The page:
Pastor James Hopkins preached this sermon on the Second Sunday of Epiphany, 1/16/2022. The service was broadcast live on Facebook at 11:00am, but technical difficulties prevented the publishing of a useful recording.  The bulletin is available as a PDF: Epiphany2 Bulletin

The text for the sermon was the day’s gospel lesson. To read the Bible texts for the Second Sunday of Epiphany, click here. 

I thought that I had made a mistake. Maybe I didn’t put in enough grounds. Maybe I wasn’t paying attention when I poured the water. Whatever it was, my coffee tasted like it was made at most any church in 1987. Which is to say that it didn’t taste like coffee. Because it didn’t really taste like anything.

But the truth was that my measurements were accurate. There were plenty of grounds, and just enough water. The coffee was fine. I just couldn’t taste it.

Like most everyone else, I had gotten COVID. And that loss of taste and smell is one of the symptoms.

Of course, it can be much worse for some. And I pray that this illustration is not heard in a way that minimizes the seriousness of that. But I would not be honest if I didn’t say that this particular symptom was depressing.

To not taste my morning coffee, to not smell the Christmas cookies that were coming out of the oven, that was worse than the other symptoms. Not smelling dirty diapers was okay.

But as I tried not to imagine what it would be like if my taste never came back, I wondered, unhelpfully, what it would be like if all of life were this way.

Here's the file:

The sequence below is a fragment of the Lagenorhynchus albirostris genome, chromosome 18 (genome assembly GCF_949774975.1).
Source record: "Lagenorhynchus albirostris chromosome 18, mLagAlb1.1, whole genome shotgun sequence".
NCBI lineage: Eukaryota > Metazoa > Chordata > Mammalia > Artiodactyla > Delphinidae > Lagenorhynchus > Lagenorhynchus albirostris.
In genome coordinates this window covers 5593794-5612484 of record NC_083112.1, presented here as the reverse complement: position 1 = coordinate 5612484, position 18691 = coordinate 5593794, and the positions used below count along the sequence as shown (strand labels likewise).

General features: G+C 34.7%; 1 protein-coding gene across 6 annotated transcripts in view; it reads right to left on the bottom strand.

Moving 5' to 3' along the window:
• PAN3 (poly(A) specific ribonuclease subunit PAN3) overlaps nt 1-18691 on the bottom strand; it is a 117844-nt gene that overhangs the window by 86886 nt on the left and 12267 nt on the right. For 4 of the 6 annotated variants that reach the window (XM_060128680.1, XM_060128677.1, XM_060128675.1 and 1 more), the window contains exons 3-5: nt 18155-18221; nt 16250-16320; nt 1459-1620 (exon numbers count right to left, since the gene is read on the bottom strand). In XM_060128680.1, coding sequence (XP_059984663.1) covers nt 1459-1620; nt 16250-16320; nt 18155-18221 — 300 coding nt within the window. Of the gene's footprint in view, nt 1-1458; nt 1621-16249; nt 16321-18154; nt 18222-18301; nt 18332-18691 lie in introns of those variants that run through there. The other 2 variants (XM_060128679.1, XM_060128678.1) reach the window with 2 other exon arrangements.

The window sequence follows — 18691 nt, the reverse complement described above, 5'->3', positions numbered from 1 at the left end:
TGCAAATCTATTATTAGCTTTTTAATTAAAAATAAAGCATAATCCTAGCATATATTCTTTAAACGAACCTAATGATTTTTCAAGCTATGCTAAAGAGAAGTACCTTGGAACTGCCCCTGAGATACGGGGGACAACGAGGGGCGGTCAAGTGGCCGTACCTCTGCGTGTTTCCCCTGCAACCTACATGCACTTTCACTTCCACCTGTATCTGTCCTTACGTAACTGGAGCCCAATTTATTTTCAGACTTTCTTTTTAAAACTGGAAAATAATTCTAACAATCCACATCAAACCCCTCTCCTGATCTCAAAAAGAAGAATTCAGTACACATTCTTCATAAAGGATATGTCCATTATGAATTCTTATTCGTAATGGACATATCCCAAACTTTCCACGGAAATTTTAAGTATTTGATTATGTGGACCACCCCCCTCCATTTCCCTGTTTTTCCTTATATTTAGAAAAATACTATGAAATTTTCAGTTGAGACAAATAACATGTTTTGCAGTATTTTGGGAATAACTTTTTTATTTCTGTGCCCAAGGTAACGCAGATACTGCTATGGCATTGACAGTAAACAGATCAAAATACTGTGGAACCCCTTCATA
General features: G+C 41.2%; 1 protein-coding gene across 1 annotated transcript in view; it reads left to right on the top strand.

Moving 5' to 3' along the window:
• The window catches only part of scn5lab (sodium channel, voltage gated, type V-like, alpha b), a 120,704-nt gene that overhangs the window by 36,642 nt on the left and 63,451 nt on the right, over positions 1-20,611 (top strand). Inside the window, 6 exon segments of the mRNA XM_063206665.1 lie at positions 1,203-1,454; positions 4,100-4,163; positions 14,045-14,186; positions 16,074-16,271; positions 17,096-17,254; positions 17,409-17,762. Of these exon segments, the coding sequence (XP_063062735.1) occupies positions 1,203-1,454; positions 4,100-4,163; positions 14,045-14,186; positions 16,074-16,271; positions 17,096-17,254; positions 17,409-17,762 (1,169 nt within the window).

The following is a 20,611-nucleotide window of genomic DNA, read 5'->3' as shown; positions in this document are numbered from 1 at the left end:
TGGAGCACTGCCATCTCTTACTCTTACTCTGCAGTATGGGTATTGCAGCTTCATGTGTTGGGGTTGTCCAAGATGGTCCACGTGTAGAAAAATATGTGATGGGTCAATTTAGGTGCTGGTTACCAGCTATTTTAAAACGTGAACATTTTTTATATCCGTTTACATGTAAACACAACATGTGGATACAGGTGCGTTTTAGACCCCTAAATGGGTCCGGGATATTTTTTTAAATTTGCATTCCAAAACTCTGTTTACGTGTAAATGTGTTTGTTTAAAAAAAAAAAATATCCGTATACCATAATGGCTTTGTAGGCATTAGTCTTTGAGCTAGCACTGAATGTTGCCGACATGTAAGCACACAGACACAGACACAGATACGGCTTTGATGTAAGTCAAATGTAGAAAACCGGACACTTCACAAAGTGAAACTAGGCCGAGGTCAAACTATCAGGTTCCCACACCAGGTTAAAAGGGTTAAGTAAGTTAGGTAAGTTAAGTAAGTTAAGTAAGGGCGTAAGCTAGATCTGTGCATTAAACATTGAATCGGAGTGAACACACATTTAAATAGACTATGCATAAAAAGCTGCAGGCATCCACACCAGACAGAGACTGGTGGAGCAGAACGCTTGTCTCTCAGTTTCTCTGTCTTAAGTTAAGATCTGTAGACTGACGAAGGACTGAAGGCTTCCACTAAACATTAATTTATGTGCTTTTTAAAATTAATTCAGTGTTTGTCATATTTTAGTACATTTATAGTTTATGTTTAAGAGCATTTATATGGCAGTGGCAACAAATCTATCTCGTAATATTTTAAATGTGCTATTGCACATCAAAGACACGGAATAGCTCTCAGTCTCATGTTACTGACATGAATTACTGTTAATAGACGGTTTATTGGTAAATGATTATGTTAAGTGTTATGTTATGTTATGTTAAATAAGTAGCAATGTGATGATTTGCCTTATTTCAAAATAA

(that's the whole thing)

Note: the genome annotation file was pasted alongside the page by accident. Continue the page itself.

To look at a field of tulips and see only grey. To eat Eritrean food and have it taste like just boiled oats. To sing a melody but never in harmony. To not sense the difference between rough and smooth, hot and cold, sweet and sour.

Unsatisfying is a word that comes to mind. Along with…




And hollow

That depressing description of a life gone numb could be used describe the wedding at Cana.

There’s water to wash your hands, but it can’t really make you clean. There’s a bride and a groom, but they’re about to be embarrassed. There’s wine, but it might as well be church coffee from 1987, because it’s disappointing, unsatisfying, and running out.

It’s running out because the guests are misusing it. Wine is a good gift from God, meant to make glad the heart. But their abuse of the gift is making their hearts numb, along with their tastebuds.

This is one of the effects of the fall into sin. That we lose our senses.

God’s world,

His truth,

His love,

His gifts,

His kingdom…

Everything He would have us see and know…

We don’t and we won’t.

We’ll recognize the goodness of these gifts sometimes, but without our eyes fully opened, we are like those unsatisfied wedding guests. And being unsatisfied, we are prone to misuse and abuse the good things God gives.

Marriage and children, food and wine, talent and money. And if we chase more, drink more, and have more, then we will be satisfied.